We are searching for your perfect villa
Nearly there


Just as the taverna is to Greece, the bistro is to France and the trattoria is to Italy, so the konoba is to Croatia. We generally understand that these tavernas, bistros, trattorias or konobas are usually fabulous little restaurants, often family owned and run, with a shorter or simpler menu than other, perhaps more formal restaurants and where special daily dishes using local produce feature heavily. Sometimes menus even featured a grandmother’s special recipe and so on.

In Greece, tavernas were traditionally thought of as often having some kind of live music and in France and Italy the bistros and trattorias had an expectation of perhaps faster service and slightly crazy waiters while the common thread has always been excellent food, superb value and special dishes of the day.The story of Croatian konabas comes mainly from coastal Croatia and starts at the family home. In some regions “konoba” means “cellar” and this is where the family would traditionally keep their own home-made wine, rakija (brandy) other herbal-fruit drinks, dried fruits and home-made jams (including figs and apples), olive oil, home-made cheeses (from their own sheep, goats or cows… or from those belonging to a friend or family) together with cured or smoked meats such as hams, sausage, salami and so on.

Families and friends would gather in the konoba to sample all these home-made delights often for a special gathering or a party. Occasionally some fresh fish would be thrown on a simple outside terrace grill- barbeque by the konoba, or someone would make a fabulous birthday cake… and – hey presto, the humble konoba kind of expanded!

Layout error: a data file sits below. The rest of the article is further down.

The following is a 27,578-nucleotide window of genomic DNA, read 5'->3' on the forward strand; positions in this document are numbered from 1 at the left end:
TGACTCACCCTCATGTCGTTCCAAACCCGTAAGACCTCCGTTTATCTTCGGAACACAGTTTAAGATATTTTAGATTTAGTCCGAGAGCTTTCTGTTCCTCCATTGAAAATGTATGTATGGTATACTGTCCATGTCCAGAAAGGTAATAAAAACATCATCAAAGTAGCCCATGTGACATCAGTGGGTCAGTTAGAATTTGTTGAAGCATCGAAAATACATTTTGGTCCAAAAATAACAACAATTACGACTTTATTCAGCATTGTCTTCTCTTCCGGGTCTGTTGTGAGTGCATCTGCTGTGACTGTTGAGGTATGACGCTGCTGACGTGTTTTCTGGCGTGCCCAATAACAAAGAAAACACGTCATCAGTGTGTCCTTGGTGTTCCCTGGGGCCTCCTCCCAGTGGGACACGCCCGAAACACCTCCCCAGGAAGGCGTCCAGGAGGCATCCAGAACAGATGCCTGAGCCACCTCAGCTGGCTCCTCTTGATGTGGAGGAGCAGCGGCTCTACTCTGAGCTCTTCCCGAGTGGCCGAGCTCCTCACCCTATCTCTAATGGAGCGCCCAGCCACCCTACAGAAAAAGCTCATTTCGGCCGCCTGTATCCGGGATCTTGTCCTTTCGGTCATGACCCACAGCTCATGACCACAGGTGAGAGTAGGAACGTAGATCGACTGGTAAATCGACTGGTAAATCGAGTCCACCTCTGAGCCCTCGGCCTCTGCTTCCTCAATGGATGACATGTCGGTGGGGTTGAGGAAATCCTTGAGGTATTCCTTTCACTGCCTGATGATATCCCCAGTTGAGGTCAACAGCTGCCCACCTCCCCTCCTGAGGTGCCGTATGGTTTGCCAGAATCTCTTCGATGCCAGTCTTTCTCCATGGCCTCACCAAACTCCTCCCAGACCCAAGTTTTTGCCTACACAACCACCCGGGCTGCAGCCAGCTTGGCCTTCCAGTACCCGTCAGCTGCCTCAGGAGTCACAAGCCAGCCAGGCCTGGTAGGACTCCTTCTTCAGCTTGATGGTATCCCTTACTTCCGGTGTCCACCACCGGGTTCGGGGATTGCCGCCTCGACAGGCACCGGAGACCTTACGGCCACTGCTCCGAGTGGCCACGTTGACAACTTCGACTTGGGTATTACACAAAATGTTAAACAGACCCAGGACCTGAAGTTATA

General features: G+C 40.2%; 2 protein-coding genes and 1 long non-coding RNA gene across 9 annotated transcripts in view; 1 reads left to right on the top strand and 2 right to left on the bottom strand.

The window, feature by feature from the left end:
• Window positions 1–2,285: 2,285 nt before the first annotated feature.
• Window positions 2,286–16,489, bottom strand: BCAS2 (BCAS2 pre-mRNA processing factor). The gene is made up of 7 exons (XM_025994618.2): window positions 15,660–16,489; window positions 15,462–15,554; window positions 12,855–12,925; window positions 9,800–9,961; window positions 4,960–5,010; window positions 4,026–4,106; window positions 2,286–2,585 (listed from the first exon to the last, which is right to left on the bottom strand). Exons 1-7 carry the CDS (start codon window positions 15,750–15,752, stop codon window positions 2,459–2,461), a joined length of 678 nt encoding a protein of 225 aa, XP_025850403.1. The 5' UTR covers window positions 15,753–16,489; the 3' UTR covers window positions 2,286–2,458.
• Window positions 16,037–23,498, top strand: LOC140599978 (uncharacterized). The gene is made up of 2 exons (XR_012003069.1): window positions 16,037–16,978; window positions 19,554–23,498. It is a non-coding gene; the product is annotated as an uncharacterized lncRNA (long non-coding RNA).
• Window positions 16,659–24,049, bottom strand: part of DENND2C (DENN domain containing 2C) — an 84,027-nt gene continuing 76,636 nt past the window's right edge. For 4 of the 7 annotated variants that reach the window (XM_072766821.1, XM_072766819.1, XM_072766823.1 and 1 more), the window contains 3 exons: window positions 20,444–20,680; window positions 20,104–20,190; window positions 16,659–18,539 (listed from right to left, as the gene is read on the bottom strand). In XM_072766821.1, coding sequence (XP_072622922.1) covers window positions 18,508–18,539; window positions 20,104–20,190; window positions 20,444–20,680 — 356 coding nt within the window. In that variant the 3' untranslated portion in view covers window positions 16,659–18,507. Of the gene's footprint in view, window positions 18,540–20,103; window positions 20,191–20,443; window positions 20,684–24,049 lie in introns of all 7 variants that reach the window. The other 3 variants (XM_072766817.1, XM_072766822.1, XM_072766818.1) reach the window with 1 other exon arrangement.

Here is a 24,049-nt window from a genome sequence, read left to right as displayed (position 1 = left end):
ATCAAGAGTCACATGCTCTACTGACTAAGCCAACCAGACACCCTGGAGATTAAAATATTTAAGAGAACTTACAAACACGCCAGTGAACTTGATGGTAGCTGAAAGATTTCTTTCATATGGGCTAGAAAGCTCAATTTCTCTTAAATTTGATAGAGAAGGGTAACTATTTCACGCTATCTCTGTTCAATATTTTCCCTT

One big difference between the Greek tavern and the Croatian konoba is that there is no plate throwing in a konoba!

The tradition of the konoba goes back many years. Today in Croatia visitors will find some konobas that are very traditional, with a short menu of delicious home-made dishes and they will also find some with more extensive menus and even some which produce such fantastic meals that they have overtaken official-category “restaurants” in terms of demand for a table!

Traditionally konobas were named after the family, owner or location so places such as “Konoba Mate”, “Konoba More” (sea) were common and nowadays the word “konoba” is sometimes even dropped.

There are hundreds of fabulous konobas along the Croatian coast and islands offering their own olive oil, cheeses and more – take a look at just a few:

Near Pula 

Konoba Batelina, in a quiet residential spot in Banjole (15 minutes by taxi from Pula), run by the family Skoko whose fishing tradition goes back hundreds of years (Dad still fishes daily and son David is chef – now a rather famous television one). Fantastic food, don’t look at the menu just go for the daily specials including lots of blue fish which is “king” here and home-made pasta dishes (with lobster and crab). Reservations essential, cash only.

In Split 

Konoba Varos, well known and just above the old hotel Bellevue, everyone can give directions as it is a favourite with locals.. With over 100 years tradition, the octopus and seafood dishes are superb with “peka” (under the bell ) dishes too. Fantastic wine list. This represents the heart of the Dalmatia region’s cuisine.

In Tucepi

On the Makarska Riviera – Konoba Postup near the harbour is a favourite with locals too and serving delicious fresh daily fish specials. Beautiful outside terrace.

Near Dubrovnik 

Konaba Veranda, a short trip from the centre to the Stokovica “suburb” (so to say) where the family motto is “we serve memories” and grandmothers, aunts and others contribute to the daily menu. A fabulous spot serving fish, stews and “peka” dishes (under metal bell).

The Croatian konoba: steeped in tradition, ever evolving and yet, often, one of the best ever holiday memories.

Related articles